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Life and death and Samuel Alito

All the attention being paid to the nominee's position on abortion has diverted attention from his history with capital punishment.

November 27, 2005|Goodwin Liu | GOODWIN LIU is a law professor at UC Berkeley's Boalt Hall.

ALTHOUGH abortion rights have dominated the debate over the nomination of Judge Samuel A. Alito Jr. to the Supreme Court, there is another issue implicating the "culture of life" that has garnered fewer headlines: capital punishment. The impending executions of three men in California, including the lethal injection of reformed ex-gang leader Stanley Tookie Williams scheduled for Dec. 13, are a sober reminder of the irrevocable stakes in this area of law.

Capital cases make up a substantial portion of the Supreme Court's docket each year. From 2000 to 2005, the court decided only three cases involving abortion but more than three dozen cases involving the death penalty. In this area, the Supreme Court often serves not only in its typical role of deciding unsettled questions of broadly applicable law but also as a court of last resort to correct errors and prevent injustice in individual cases.

Capital proceedings are often fraught with error. In recent years, the Supreme Court -- with the assent of Justice Sandra Day O'Connor, whom Alito would replace -- has invalidated several convictions and death sentences because of misleading jury instructions, poor lawyering, racial discrimination in jury selection and prosecutorial misconduct.

So what do we know about Alito's views on this issue? During his 15-year career on the U.S. 3rd Circuit Court of Appeals, Alito participated in 10 capital cases. Five were decided unanimously by three-judge panels and involved fairly straightforward issues. The other five provoked strong differences of opinion between Alito and his colleagues.

In every one of the five contested cases, Alito voted against the inmate and issued an opinion. Individually and especially as a whole, these opinions show a troubling tendency to tolerate serious errors in capital proceedings. Whatever one may think of the death penalty, Alito's record should give pause to all Americans committed to basic fairness and due process of law.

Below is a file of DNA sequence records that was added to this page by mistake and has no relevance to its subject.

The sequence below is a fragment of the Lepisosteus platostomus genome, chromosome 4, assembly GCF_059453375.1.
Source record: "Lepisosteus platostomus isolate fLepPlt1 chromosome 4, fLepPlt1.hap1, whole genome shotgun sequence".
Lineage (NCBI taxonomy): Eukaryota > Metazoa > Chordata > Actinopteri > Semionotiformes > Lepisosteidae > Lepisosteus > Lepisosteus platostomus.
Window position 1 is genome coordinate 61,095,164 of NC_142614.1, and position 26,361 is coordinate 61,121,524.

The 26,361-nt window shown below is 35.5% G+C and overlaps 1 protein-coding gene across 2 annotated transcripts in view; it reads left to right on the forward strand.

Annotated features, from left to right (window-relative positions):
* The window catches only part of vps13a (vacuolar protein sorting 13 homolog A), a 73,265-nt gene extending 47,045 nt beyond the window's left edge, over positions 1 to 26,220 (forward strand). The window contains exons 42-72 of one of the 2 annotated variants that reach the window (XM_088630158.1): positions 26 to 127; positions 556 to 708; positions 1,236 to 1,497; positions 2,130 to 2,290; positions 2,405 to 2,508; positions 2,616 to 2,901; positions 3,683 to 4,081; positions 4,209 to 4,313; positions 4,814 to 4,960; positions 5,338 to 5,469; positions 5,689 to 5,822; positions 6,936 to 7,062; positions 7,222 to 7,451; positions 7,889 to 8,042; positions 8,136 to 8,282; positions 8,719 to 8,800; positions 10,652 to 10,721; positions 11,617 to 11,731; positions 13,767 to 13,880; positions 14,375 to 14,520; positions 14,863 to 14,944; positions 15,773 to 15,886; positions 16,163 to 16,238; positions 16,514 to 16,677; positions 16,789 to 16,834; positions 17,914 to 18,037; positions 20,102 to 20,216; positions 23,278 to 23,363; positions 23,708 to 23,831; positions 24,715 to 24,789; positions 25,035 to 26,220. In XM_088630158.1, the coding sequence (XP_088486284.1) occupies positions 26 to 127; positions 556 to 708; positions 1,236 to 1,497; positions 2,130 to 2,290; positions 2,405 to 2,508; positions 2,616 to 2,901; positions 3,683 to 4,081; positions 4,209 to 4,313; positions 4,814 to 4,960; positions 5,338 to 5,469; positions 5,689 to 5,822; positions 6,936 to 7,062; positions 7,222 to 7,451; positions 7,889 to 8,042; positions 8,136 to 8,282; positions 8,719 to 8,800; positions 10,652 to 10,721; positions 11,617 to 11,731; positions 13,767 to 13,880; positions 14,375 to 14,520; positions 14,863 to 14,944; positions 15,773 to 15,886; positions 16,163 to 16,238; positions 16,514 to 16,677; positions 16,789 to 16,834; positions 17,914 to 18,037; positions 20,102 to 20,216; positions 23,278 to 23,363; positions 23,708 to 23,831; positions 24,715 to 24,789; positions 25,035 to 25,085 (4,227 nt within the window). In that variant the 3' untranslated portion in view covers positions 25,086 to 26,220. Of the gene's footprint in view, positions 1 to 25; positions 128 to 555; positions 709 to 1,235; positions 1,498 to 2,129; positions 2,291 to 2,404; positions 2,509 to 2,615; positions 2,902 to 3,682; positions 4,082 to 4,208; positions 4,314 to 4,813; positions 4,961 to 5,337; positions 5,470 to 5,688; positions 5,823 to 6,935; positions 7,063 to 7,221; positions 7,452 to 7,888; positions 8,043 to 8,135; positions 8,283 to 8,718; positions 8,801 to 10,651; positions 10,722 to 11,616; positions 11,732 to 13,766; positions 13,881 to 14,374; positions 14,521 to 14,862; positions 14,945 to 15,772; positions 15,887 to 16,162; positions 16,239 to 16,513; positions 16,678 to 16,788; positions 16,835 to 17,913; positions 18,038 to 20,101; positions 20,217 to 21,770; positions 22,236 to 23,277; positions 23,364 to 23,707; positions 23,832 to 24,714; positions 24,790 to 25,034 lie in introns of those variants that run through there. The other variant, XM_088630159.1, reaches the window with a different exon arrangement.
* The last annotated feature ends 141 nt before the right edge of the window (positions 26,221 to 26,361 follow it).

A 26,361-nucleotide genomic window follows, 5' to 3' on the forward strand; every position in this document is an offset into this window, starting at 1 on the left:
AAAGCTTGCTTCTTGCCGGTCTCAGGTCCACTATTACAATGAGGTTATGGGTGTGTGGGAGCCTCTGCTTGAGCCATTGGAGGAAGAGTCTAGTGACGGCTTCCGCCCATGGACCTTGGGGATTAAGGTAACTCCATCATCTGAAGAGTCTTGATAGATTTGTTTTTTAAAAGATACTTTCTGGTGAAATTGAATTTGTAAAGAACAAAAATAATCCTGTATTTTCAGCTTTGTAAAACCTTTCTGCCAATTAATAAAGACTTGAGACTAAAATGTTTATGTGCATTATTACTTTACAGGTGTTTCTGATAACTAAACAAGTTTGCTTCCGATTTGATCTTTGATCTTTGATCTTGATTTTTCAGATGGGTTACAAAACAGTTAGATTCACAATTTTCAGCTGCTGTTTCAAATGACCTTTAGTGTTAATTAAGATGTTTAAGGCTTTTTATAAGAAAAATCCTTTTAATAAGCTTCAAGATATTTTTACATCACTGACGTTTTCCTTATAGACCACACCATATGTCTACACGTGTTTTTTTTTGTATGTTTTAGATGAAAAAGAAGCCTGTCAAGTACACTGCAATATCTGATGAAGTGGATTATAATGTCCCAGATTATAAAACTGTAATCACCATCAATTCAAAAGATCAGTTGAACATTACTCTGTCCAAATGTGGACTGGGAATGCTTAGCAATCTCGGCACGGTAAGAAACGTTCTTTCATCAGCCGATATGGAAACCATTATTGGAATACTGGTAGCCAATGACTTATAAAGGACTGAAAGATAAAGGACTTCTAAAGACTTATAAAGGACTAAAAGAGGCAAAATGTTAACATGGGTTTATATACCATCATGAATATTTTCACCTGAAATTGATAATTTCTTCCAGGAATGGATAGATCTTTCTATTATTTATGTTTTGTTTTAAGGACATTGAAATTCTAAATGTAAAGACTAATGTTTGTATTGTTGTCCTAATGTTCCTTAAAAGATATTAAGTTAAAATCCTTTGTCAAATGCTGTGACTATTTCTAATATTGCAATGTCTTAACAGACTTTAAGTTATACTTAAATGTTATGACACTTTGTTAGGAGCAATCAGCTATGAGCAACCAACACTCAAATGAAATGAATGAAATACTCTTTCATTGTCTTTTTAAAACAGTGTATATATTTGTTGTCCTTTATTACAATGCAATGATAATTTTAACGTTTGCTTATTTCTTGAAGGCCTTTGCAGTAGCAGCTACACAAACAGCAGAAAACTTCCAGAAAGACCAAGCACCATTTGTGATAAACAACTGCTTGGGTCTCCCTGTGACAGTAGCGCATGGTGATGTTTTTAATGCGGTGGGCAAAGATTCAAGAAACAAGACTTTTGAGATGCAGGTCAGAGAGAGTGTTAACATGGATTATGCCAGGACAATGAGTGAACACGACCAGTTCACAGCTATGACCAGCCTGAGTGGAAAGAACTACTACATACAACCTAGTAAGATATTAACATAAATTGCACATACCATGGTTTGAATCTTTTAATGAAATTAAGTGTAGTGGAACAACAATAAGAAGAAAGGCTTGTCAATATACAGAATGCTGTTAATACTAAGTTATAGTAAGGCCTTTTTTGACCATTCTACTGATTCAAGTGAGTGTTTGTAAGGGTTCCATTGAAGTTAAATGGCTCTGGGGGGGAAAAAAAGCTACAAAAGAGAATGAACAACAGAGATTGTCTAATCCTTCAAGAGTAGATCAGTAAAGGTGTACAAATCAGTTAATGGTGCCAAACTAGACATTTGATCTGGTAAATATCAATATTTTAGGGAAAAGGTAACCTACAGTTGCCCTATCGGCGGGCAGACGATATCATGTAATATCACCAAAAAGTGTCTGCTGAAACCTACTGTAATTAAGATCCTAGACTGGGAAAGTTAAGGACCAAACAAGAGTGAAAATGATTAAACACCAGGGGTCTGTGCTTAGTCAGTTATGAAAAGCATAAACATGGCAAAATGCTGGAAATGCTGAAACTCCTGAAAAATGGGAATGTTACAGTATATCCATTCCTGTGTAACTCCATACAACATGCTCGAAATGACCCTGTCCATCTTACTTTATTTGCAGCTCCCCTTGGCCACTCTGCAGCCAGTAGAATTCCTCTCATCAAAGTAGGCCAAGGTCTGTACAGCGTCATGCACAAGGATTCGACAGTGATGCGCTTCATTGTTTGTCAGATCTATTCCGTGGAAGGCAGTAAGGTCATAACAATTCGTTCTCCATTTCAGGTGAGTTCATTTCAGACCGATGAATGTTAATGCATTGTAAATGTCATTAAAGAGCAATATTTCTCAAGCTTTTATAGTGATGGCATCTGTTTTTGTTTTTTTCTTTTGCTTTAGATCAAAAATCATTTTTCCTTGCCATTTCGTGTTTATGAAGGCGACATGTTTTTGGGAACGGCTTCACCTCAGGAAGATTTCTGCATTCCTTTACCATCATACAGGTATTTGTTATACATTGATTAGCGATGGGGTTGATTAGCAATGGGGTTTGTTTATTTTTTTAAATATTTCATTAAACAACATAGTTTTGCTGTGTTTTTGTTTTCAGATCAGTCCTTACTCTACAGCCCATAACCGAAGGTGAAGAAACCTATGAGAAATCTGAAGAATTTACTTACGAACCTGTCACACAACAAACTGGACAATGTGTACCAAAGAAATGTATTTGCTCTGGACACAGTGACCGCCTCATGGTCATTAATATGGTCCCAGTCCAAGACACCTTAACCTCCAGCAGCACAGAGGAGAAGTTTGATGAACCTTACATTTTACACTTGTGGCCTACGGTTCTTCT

Perhaps most telling is a 1997 case involving two men, Clifford Smith and Roland Alston, who robbed a Pennsylvania pharmacy. During the robbery, one of them shot and killed a pharmacist. Smith was charged with capital murder. But instead of showing that he was the shooter, the state alleged that the two men were accomplices, making each liable for the acts of the other under Pennsylvania law.

To convict Smith of murder on this theory, the state had to prove that he intended the killing to occur. But the trial court's instructions to the jury failed to make this clear, suggesting instead that Smith could be found guilty of murder even if he intended only the robbery and never intended the killing. The jury convicted Smith of murder and sentenced him to death.

In the 3rd Circuit, two members of a three-judge panel -- both former prosecutors appointed by President Reagan -- agreed that the faulty jury instructions denied Smith a fair trial. They concluded that there was "a reasonable likelihood that the jury convicted Smith of first-degree murder without finding beyond a reasonable doubt that he intended that [the victim] be killed."

Alito dissented, calling his colleagues' opinion "shocking" and "far-fetched." He conceded that the instructions were "ambiguous" and "inadvisable." But he nevertheless found them adequate to convict Smith of a capital offense because, he argued, the trial court had properly stated the intent requirement in an earlier part of the instructions. Alito further argued that the court should not have heard Smith's claim at all because Smith's lawyers did not object to the jury instructions at trial or in prior appeals. What is disturbing is that the state itself never made this argument; Alito raised it on his own, violating basic principles of fairness and judicial restraint.

In 1995, Alito again excused defective jury instructions in two cases brought by death row inmates William Flamer and Billie Bailey. Under Delaware law, a capital sentencing jury is supposed to weigh any aggravating circumstances of the crime against any mitigating circumstances in deciding whether to recommend death. Although a Delaware statute lists certain aggravating factors that make a defendant eligible for death, the jury is not required to focus on those listed factors in making its final decision. In fact, jurors may ignore those factors, if they choose to, and consider others.

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